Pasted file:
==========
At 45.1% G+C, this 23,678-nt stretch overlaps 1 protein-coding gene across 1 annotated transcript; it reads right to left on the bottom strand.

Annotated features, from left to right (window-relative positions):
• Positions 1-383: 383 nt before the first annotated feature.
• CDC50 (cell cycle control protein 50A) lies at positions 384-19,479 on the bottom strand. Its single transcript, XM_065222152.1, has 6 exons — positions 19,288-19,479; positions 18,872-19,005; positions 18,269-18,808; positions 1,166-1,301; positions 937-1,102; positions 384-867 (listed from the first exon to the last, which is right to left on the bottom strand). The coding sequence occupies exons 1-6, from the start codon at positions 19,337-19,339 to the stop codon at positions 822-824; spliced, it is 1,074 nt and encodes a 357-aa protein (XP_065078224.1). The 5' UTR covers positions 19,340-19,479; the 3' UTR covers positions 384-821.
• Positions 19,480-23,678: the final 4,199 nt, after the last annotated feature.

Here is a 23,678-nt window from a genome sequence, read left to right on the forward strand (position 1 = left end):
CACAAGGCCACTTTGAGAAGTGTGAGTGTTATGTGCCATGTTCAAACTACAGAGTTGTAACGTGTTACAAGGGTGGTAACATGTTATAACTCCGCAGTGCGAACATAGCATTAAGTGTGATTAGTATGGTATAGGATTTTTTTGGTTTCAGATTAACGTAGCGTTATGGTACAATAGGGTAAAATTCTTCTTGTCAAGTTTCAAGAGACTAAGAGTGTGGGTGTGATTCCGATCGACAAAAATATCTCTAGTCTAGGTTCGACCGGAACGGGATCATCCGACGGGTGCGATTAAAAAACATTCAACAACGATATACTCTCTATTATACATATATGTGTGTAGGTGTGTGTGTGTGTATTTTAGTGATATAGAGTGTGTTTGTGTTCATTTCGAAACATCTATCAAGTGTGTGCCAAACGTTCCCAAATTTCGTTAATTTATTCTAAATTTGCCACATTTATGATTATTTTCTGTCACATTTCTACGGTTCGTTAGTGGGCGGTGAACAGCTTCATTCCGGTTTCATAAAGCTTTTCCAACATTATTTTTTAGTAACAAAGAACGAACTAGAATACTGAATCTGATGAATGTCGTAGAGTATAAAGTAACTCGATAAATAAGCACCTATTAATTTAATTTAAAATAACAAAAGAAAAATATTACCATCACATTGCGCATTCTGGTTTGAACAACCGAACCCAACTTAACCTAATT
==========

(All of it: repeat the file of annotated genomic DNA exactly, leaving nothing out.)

At 45.1% G+C, this 23,678-nt stretch overlaps 1 protein-coding gene across 1 annotated transcript; it reads right to left on the bottom strand.

Annotated features, from left to right (window-relative positions):
• Positions 1-383: 383 nt before the first annotated feature.
• CDC50 (cell cycle control protein 50A) lies at positions 384-19,479 on the bottom strand. Its single transcript, XM_065222152.1, has 6 exons — positions 19,288-19,479; positions 18,872-19,005; positions 18,269-18,808; positions 1,166-1,301; positions 937-1,102; positions 384-867 (listed from the first exon to the last, which is right to left on the bottom strand). The coding sequence occupies exons 1-6, from the start codon at positions 19,337-19,339 to the stop codon at positions 822-824; spliced, it is 1,074 nt and encodes a 357-aa protein (XP_065078224.1). The 5' UTR covers positions 19,340-19,479; the 3' UTR covers positions 384-821.
• Positions 19,480-23,678: the final 4,199 nt, after the last annotated feature.

Here is a 23,678-nt window from a genome sequence, read left to right on the forward strand (position 1 = left end):
CACAAGGCCACTTTGAGAAGTGTGAGTGTTATGTGCCATGTTCAAACTACAGAGTTGTAACGTGTTACAAGGGTGGTAACATGTTATAACTCCGCAGTGCGAACATAGCATTAAGTGTGATTAGTATGGTATAGGATTTTTTTGGTTTCAGATTAACGTAGCGTTATGGTACAATAGGGTAAAATTCTTCTTGTCAAGTTTCAAGAGACTAAGAGTGTGGGTGTGATTCCGATCGACAAAAATATCTCTAGTCTAGGTTCGACCGGAACGGGATCATCCGACGGGTGCGATTAAAAAACATTCAACAACGATATACTCTCTATTATACATATATGTGTGTAGGTGTGTGTGTGTGTATTTTAGTGATATAGAGTGTGTTTGTGTTCATTTCGAAACATCTATCAAGTGTGTGCCAAACGTTCCCAAATTTCGTTAATTTATTCTAAATTTGCCACATTTATGATTATTTTCTGTCACATTTCTACGGTTCGTTAGTGGGCGGTGAACAGCTTCATTCCGGTTTCATAAAGCTTTTCCAACATTATTTTTTAGTAACAAAGAACGAACTAGAATACTGAATCTGATGAATGTCGTAGAGTATAAAGTAACTCGATAAATAAGCACCTATTAATTTAATTTAAAATAACAAAAGAAAAATATTACCATCACATTGCGCATTCTGGTTTGAACAACCGAACCCAACTTAACCTAATT